By June next year the city to north mole shared pathway will be complete as will Te Tuaiwi (the spine) shared pathway which will link that with London St, running mainly along St Hill St.
Those two tracks form the foundation of what is hoped to be an extensive network of cycling and walking tracks connecting Whanganui's suburbs over the coming decades.
Council senior roading engineer Rui Leitao says those two routes were the obvious place to start.
"The river was a no brainer because it's such as focus for the whole community," he says.
"All the roads come to the river. We just thought it was a natural thing to line up with the mountain to sea cycleway. And then with Te Tuaiwi there's a whole lot of schools we collect."
The plan is to focus future shared pathways around schools and parks and activity centres and link them with existing walkways.
The early evidence shows a surge in use of the city to north mole cycleway in its first year even with only two stages of it complete.
The council has a measuring device along the Taupo Quay section and in June this year it counted 8296 users compared 3812 in the same month last year.
Mr Gruebsch says there's plenty of evidence from overseas about what cycling infrastructure can do for a city.
"There's less traffic, more cycling, more connection, there's more liveability. People are happy, they buy more, there's health outcomes," he says.
"We don't really have the needs of Auckland in terms of congestion. For us here when we are measuring outcomes it's more around health."
A large chunk of all this work is funded by the New Zealand Transport Agency with council receiving about $3 government investment for every dollar it puts in.
"This is sort of a big push from the Government and fortunately they give us a lot if incentives and money to roll it out," Mr Gruebsch says.
Of the total $3.25million to build the two foundation pathways $810,000 while the remainder is funded by government programmes.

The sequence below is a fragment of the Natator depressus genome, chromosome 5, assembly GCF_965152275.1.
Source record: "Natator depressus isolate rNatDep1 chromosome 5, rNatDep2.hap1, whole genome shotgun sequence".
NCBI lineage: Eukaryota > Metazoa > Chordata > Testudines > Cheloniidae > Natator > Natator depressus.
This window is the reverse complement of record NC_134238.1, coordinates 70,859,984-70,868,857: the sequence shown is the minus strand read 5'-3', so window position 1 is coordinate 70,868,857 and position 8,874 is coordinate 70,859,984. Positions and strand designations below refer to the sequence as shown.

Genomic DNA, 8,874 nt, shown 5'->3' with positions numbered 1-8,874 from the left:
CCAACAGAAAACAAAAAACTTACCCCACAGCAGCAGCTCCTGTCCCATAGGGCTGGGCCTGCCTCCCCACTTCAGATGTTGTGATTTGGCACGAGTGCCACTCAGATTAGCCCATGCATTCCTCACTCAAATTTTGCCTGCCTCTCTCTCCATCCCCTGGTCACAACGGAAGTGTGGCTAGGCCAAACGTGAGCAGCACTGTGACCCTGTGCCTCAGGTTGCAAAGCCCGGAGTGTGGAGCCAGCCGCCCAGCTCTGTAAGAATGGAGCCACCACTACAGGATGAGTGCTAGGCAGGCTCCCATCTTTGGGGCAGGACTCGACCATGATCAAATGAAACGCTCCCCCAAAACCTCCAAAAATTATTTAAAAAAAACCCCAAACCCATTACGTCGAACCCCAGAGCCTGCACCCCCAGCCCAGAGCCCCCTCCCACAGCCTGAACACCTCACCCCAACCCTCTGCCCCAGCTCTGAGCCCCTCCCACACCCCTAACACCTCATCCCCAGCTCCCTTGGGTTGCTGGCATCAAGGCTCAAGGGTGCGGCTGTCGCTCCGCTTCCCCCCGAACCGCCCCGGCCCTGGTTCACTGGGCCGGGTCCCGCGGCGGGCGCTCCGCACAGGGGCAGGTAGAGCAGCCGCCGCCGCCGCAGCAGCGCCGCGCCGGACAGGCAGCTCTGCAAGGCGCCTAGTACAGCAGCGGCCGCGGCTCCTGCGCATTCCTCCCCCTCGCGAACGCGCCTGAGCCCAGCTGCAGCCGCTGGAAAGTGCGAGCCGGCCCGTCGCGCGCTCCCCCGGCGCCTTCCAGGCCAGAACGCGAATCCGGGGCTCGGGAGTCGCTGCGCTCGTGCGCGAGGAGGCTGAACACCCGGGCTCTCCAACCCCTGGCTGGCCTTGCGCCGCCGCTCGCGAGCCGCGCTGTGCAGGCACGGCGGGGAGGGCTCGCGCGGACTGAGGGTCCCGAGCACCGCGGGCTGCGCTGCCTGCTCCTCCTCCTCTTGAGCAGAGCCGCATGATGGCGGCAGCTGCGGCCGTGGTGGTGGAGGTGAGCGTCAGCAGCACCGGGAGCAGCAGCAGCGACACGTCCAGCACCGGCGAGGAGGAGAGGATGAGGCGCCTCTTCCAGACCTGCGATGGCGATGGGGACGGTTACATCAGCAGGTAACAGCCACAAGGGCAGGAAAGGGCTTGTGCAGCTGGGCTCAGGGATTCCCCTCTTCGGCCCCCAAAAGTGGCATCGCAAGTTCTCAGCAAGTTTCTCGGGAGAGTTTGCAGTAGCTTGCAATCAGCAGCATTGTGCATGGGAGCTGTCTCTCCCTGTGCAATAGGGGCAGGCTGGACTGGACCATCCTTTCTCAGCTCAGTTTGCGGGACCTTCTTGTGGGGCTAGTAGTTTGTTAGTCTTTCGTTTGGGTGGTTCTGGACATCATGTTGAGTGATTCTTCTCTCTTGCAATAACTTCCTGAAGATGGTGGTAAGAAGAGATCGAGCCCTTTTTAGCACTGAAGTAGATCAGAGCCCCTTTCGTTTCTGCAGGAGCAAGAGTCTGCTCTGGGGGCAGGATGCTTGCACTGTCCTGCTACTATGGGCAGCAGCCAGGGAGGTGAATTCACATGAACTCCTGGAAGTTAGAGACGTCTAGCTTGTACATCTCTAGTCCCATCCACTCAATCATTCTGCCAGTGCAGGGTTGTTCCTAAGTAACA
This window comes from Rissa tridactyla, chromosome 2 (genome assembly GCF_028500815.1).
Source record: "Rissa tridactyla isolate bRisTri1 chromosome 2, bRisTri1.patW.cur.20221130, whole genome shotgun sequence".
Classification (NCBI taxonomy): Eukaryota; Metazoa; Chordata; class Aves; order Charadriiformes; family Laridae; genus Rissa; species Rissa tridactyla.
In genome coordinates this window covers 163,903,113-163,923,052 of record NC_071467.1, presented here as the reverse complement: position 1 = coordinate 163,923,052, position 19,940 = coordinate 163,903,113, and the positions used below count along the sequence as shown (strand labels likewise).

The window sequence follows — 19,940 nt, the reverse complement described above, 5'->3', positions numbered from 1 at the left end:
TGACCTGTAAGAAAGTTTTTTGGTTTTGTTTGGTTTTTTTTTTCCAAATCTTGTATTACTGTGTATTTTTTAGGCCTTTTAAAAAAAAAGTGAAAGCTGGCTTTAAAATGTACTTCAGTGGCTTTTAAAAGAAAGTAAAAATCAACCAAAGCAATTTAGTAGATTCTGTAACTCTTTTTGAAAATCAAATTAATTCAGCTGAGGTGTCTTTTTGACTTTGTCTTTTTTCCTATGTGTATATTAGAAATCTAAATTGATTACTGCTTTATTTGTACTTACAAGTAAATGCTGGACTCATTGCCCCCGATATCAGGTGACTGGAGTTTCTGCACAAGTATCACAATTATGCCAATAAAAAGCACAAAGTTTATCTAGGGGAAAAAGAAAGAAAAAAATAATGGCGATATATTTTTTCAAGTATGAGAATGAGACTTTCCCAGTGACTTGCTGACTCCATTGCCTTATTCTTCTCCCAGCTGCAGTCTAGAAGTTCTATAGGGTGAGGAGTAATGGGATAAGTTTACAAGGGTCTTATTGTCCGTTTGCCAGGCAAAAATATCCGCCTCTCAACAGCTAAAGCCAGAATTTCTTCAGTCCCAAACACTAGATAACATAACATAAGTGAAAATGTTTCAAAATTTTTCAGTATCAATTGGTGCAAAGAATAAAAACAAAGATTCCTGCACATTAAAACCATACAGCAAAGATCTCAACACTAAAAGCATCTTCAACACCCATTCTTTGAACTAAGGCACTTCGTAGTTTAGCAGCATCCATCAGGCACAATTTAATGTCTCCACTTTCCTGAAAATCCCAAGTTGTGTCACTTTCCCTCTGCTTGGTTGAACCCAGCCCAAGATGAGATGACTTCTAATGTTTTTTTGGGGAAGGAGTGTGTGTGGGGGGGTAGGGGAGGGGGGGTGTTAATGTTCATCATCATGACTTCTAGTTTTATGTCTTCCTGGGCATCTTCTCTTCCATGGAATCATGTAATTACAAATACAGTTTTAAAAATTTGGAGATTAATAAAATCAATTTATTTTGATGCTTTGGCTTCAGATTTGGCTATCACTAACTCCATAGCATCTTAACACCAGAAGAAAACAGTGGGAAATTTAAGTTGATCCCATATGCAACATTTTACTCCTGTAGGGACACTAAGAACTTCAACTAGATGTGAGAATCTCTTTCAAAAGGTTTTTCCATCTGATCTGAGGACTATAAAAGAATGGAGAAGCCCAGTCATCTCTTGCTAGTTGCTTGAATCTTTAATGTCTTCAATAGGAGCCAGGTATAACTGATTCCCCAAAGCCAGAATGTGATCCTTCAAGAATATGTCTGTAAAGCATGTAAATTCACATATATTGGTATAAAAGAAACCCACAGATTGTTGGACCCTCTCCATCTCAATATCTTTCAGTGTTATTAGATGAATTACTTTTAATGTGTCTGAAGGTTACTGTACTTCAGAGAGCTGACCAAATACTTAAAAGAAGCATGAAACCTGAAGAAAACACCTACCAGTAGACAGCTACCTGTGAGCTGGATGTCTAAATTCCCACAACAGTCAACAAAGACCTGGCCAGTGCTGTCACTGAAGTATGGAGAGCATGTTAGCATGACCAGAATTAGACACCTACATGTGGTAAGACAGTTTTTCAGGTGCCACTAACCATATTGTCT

Whanganui mayor Hamish McDouall says any outside funding is hard to turn down "but equally it's appropriate council lead when it comes to transport options".
He hopes all of this work will get more people off the road and moving, back to how it used to be.
"People have forgotten the joy of that," he says. "When I look at the history of Whanganui, I recall stories of traffic jams across the Dublin St bridge because of the number of bicycles going across it. Everyone was cycling to the railway workshops."
Other cycling-related projects seemed to be popping up around Whanganui also .
There's the community-led Springvale Bike Park which is currently under construction next to the Splash Centre and the push to put a roof on the velodrome has put the spotlight on the potential for competitive cycling in the city.
"It's all part of the bigger picture," Mr Gruebsch says. "It's these little mushrooms that are popping up that not straight away we see are related but with more momentum will be."
Mr Leitao says there's potential for businesses to benefit out of it or even for new cycling related or tourism businesses to take advantage of council's work.
"There's huge potential for businesses around cycling to actually get an advantage out of this because it certainly is one of our goals," he says. "We're just trying to enable everyone to try to get something out of it."
And if all this works as intended the way Whanganui people move around the city will be a lot different in 20 or 30 years.
"It's really that next generation where perhaps the perceptions of getting around town change," Mr Gruebsch says.
"Do we really need a car or can we use a bike or e-bike or scooter or walk?
"We want to create and it won't happen on day one but we've got goals."